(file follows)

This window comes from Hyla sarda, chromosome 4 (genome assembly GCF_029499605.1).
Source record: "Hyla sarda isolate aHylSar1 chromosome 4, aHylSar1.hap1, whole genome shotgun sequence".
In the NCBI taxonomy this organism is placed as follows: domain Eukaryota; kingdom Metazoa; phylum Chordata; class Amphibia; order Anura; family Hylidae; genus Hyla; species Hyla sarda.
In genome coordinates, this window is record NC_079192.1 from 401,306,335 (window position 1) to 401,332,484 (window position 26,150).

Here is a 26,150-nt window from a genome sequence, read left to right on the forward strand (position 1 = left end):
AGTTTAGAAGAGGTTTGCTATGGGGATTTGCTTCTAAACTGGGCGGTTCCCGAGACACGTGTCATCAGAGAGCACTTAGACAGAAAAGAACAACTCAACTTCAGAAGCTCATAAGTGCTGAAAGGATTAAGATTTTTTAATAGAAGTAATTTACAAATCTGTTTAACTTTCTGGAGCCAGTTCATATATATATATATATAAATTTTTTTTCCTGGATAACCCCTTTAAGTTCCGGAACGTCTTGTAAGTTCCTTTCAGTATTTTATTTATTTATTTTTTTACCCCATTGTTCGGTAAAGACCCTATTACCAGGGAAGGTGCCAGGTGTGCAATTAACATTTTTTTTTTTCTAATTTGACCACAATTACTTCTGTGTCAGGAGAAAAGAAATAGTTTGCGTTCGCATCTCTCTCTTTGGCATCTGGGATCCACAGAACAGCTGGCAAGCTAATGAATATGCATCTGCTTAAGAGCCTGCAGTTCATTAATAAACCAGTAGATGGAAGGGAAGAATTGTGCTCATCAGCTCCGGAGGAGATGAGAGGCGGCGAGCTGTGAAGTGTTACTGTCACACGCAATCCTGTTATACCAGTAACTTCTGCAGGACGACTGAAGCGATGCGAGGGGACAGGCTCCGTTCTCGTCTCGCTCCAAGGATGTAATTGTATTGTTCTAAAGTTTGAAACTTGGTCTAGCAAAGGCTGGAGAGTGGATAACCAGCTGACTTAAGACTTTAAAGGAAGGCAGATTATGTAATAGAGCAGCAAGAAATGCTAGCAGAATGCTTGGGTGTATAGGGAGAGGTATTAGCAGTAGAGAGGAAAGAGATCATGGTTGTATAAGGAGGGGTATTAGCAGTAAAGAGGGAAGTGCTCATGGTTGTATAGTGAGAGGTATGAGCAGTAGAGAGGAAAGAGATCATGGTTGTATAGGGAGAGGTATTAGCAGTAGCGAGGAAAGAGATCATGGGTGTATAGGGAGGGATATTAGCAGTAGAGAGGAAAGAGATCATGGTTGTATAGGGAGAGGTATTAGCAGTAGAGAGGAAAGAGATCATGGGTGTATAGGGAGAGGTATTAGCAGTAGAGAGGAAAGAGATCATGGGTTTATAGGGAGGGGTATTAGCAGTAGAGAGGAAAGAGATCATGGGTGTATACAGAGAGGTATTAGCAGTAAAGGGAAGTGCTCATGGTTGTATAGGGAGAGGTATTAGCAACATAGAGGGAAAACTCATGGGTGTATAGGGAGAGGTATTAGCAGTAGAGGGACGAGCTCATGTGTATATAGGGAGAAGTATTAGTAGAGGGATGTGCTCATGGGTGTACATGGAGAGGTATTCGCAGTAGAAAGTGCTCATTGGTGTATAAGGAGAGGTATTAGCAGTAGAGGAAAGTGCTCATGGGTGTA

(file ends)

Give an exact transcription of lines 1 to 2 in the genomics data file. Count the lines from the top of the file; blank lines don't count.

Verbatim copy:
This window comes from Hyla sarda, chromosome 4 (genome assembly GCF_029499605.1).
Source record: "Hyla sarda isolate aHylSar1 chromosome 4, aHylSar1.hap1, whole genome shotgun sequence".